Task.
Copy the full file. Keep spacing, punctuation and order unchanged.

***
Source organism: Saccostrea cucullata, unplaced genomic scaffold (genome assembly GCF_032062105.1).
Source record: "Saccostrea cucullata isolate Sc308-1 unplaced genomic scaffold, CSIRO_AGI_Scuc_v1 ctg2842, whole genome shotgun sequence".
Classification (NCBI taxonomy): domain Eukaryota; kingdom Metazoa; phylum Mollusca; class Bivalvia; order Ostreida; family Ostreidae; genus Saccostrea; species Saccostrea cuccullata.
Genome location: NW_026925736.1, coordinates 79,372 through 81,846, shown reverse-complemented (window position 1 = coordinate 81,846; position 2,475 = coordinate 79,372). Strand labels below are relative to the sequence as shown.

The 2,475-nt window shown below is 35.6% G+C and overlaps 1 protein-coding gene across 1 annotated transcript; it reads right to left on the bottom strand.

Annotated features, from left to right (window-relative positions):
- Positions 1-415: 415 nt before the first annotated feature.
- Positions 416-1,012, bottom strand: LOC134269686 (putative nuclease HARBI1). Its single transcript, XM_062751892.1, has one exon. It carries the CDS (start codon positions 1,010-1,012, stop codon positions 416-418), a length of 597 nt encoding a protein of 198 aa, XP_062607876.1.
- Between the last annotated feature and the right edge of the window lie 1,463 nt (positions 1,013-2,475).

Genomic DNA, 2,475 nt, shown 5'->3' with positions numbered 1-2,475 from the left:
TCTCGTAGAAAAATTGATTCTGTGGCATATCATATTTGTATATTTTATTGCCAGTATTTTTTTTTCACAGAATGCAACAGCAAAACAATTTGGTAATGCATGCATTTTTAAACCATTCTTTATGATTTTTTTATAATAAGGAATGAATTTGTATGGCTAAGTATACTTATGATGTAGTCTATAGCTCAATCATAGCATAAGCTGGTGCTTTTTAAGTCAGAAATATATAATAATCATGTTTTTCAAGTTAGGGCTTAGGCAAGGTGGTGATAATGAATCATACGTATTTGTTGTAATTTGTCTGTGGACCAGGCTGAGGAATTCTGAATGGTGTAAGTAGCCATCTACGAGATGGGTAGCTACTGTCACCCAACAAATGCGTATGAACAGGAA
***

Source organism: Saccostrea cucullata, unplaced genomic scaffold (genome assembly GCF_032062105.1).
Source record: "Saccostrea cucullata isolate Sc308-1 unplaced genomic scaffold, CSIRO_AGI_Scuc_v1 ctg2842, whole genome shotgun sequence".
Classification (NCBI taxonomy): domain Eukaryota; kingdom Metazoa; phylum Mollusca; class Bivalvia; order Ostreida; family Ostreidae; genus Saccostrea; species Saccostrea cuccullata.
Genome location: NW_026925736.1, coordinates 79,372 through 81,846, shown reverse-complemented (window position 1 = coordinate 81,846; position 2,475 = coordinate 79,372). Strand labels below are relative to the sequence as shown.

The 2,475-nt window shown below is 35.6% G+C and overlaps 1 protein-coding gene across 1 annotated transcript; it reads right to left on the bottom strand.

Annotated features, from left to right (window-relative positions):
- Positions 1-415: 415 nt before the first annotated feature.
- Positions 416-1,012, bottom strand: LOC134269686 (putative nuclease HARBI1). Its single transcript, XM_062751892.1, has one exon. It carries the CDS (start codon positions 1,010-1,012, stop codon positions 416-418), a length of 597 nt encoding a protein of 198 aa, XP_062607876.1.
- Between the last annotated feature and the right edge of the window lie 1,463 nt (positions 1,013-2,475).

Genomic DNA, 2,475 nt, shown 5'->3' with positions numbered 1-2,475 from the left:
TCTCGTAGAAAAATTGATTCTGTGGCATATCATATTTGTATATTTTATTGCCAGTATTTTTTTTTCACAGAATGCAACAGCAAAACAATTTGGTAATGCATGCATTTTTAAACCATTCTTTATGATTTTTTTATAATAAGGAATGAATTTGTATGGCTAAGTATACTTATGATGTAGTCTATAGCTCAATCATAGCATAAGCTGGTGCTTTTTAAGTCAGAAATATATAATAATCATGTTTTTCAAGTTAGGGCTTAGGCAAGGTGGTGATAATGAATCATACGTATTTGTTGTAATTTGTCTGTGGACCAGGCTGAGGAATTCTGAATGGTGTAAGTAGCCATCTACGAGATGGGTAGCTACTGTCACCCAACAAATGCGTATGAACAGGAA